November 2019 saw the Natural History Museum pull off a major coup by hosting the only UK stop on Coldplay’s world tour. With all proceeds being donated to environmental charity ClientEarth, the setting made perfect sense for the band and gave the Museum a great platform to showcase its venue hire potential.

“The Natural History Museum is one of London’s most iconic venues and its magnificent architecture and collections are the perfect backdrop for a wide variety of events,” a spokesperson for the Museum told Advisor.

The institution is well-versed in making its historic spaces work in a variety of ways to ensure the organisation’s long-term viability.

After Luke Jerram’s Museum of the Moon touring exhibition opened in May, the Natural History Museum was quick to identify the huge potential offered by the show’s stunning aesthetic as a time-limited, unique space for hire.

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Visitors at a private hire event during Museum of the Moon's spell at the Museum © Natural History Museum

A plethora of bookings were subsequently hosted in the Jerwood Gallery during the Museum of the Moon’s residency, ranging from yoga and interactive theatre performances to special after-hours events.

The sky’s the limit

Giving your offering a quirky or unique selling point can be advantageous in a very crowded market. Newcastle’s Baltic Centre decided its answer to this could be found by aiming high. To the top of the Tyneside building to be precise.

Making the most of previously unused section of the Centre’s thirteenth storey, Baltic Roof-Top Walks are now being offered to companies who want to conduct meetings with 360-degree views of Newcastle and Gateshead.

Corporate clients on a Roof-Top Walk © BALTIC
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Packages include breakfast in the venue’s rooftop restaurant and the use of a meeting room with views over the River Tyne and landmarks such as the Gateshead Millennium Bridge, Baltic Square and the Sage Gateshead.

Rebecca Surtees-Brown, who handles corporate relations at the venue, told us this offering forms part of a larger initiative, with the Baltic “pursuing new and creative ways to engage with corporates” and that several such avenues currently being explore have already proved “very successful”.

Visitors to the platform can see several Gateshead and Newcastle landmarks © BALTIC

Feedback from corporate clients is said to have been very positive thus far. “What better location to meet & inspire our stakeholders than the UK’s biggest contemporary art gallery?” Carsten Staehr, CEO of Cintra HR & Payroll Services, stated.

Access all areas

While offering characterful surroundings is one thing, accessibility and functionality cannot be undervalued. The British Motor Museum has built its commercial reputation on this, and last year reopened its conference and meeting rooms following a £2 million refurbishment.

The redevelopment project included the reimagination of its roof top rooms into ‘The Sky Suite’, a flexible space that can accommodate 200 people for theatre-style presentations and a further 40 for dining. A patio roof-garden with views over the Warwickshire countryside added yet more opportunities for marketing this area of the Museum.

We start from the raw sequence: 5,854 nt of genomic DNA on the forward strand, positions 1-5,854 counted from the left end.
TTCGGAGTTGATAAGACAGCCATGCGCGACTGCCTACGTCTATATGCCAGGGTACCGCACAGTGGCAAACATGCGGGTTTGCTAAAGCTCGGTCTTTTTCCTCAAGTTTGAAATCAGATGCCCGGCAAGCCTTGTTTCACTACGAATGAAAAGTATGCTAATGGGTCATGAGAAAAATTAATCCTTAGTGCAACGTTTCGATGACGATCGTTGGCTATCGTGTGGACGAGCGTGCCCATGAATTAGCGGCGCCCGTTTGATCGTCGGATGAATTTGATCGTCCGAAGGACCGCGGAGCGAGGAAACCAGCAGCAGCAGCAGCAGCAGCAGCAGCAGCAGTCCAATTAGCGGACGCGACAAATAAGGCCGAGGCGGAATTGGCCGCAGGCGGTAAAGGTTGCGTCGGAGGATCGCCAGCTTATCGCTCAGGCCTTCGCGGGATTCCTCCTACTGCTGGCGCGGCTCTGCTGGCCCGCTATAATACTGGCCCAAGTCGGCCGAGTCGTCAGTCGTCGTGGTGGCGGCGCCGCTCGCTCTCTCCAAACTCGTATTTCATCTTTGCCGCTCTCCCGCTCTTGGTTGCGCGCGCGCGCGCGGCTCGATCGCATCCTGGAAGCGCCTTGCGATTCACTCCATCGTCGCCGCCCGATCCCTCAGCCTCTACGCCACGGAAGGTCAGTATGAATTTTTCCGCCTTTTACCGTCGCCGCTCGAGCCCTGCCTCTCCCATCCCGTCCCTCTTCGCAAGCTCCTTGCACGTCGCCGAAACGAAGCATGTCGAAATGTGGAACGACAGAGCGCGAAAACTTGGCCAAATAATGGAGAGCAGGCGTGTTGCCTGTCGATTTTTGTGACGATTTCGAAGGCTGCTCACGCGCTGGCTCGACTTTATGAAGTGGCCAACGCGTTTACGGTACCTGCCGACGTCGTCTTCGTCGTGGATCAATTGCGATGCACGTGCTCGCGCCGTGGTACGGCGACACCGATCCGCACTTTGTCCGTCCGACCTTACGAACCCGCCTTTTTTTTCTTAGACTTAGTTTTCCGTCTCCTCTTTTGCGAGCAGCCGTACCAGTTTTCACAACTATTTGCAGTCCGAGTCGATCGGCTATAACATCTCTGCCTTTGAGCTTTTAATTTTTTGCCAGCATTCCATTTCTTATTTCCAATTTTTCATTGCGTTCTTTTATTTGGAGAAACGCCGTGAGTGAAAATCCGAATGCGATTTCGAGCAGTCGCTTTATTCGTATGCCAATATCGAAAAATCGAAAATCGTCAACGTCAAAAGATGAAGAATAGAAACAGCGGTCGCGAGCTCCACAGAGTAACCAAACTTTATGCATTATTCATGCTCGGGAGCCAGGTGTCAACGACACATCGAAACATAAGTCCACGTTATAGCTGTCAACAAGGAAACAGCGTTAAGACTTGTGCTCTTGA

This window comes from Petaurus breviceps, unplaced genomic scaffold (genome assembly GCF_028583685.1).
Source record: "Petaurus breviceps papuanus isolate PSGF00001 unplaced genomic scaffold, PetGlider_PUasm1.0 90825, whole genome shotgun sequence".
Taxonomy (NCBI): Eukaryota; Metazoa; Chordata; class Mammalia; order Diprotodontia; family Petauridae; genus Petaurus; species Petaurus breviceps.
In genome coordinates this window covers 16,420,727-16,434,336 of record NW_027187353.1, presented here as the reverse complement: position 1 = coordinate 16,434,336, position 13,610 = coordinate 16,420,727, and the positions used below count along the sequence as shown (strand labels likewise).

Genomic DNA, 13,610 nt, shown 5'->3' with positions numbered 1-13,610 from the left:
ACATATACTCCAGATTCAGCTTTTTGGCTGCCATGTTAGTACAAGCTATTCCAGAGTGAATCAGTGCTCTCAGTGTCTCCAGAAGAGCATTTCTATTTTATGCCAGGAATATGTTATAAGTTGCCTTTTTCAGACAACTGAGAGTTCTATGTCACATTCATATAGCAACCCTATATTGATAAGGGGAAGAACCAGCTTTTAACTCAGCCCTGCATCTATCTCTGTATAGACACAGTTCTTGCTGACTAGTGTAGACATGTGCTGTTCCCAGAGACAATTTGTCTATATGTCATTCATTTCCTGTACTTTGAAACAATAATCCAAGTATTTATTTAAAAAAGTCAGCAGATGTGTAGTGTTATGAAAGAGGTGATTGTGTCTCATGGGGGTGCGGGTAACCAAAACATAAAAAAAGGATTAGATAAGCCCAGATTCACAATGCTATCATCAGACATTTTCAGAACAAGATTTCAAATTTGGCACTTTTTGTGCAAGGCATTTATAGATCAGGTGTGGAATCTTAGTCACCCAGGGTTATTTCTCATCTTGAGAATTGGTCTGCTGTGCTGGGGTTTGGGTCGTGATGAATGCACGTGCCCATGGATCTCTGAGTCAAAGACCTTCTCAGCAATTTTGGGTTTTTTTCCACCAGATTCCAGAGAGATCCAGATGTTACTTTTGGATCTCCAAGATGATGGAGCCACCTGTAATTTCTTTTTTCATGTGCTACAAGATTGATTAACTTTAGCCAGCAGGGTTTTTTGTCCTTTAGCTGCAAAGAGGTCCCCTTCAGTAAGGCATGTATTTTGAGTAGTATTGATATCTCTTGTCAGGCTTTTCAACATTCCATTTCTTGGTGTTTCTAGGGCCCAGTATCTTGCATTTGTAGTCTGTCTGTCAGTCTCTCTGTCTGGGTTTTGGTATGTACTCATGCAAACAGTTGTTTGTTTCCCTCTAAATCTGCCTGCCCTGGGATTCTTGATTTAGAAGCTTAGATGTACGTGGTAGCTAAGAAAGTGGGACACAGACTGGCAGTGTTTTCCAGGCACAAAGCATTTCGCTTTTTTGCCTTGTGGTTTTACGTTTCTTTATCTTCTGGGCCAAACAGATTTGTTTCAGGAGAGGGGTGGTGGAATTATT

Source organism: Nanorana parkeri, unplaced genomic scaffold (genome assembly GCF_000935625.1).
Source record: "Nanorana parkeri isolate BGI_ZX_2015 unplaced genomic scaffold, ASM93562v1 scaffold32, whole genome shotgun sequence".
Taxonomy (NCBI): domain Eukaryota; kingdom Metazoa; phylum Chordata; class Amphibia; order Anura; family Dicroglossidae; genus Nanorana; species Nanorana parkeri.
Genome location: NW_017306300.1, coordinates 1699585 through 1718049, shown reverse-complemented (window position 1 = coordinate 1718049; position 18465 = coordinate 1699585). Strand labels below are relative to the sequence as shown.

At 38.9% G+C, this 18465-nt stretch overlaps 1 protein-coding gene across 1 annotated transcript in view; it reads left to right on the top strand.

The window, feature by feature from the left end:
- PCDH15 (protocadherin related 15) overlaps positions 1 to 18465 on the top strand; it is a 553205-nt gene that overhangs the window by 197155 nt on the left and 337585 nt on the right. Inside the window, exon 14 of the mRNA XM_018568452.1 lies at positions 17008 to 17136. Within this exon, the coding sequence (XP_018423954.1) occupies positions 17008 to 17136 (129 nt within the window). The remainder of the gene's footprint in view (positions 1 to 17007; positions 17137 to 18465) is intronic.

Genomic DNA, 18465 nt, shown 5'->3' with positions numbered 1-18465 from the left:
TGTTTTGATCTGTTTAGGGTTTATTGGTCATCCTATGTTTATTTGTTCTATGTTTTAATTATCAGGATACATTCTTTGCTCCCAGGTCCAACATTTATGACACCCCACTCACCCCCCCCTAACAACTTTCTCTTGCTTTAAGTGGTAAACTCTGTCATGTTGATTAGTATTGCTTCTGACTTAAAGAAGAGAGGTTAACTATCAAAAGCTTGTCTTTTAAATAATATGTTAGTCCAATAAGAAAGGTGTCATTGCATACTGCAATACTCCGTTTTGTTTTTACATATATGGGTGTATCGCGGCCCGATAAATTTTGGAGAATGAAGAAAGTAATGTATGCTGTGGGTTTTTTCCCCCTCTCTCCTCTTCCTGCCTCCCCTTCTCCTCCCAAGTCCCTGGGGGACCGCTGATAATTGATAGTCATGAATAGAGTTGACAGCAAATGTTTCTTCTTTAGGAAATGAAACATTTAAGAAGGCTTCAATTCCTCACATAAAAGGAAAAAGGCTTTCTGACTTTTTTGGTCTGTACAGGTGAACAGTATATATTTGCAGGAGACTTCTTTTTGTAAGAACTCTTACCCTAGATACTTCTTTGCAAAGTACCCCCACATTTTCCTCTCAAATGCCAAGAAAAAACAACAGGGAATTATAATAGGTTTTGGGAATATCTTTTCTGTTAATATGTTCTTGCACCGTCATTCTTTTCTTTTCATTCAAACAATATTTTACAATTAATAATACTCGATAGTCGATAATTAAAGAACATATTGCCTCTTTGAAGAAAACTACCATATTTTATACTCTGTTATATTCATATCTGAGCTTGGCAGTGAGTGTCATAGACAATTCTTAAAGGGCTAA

The refurbished commercial space at the Museum's complex © British Motor Museum

Several other spaces on the site mean the venue has a license to welcome as many as 5,000 visitors at any one time. This makes the Museum, according to its events team, ideally suited to hosting meetings, conferences, exhibitions, weddings, events and product launches.

“Our unique venue has great road access, free parking, excellent branding opportunities and you can dine amongst 300 historic British cars,” noted Tom O’Reilly, general manager at the British Motor Museum.

© British Motor Museum

The Museum’s work to be as user-friendly as possible doesn’t simply revolve around good transport links, however. Other efforts to maximise accessibility include becoming the first UK conference centre to receive Gluten Free Accreditation from Coeliac UK.

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Utilising historic buildings with heritage stories to tell as commercial spaces is an increasing trend in the sector.

Last summer saw Museum of London Docklands launch The Rum Store, a refurbished commercial space hewn from one of its original dockside structures. Described by the Museum as offering a ‘blank canvas space’ for events, the indoor space can hold 200 guests and extends out onto a terrace for added networking or dining space in summer.

A drinks reception at The Rum Store © Museum of London

“The addition of The Rum Store to our events hire listing is extremely important to the Museum for generating income,” Sarah McQueen, assistant head of commercial services at Museum of London, explained.

“One of the museum’s key strategic aims is to be able to stand on our own two feet, as is a common theme across the cultural sector. More emphasis is being placed to commercial streams for driving income growth than ever before, in order to support the museum and its activities.”

Views from the patio area extend across Central London © Museum of London

Having attended many industry events through organisations such as ALVA, London & Partners and Arts Council England, McQueen says she has observed a united message throughout the cultural sector that “commercial teams are integral to maximising opportunities for generating profit”.

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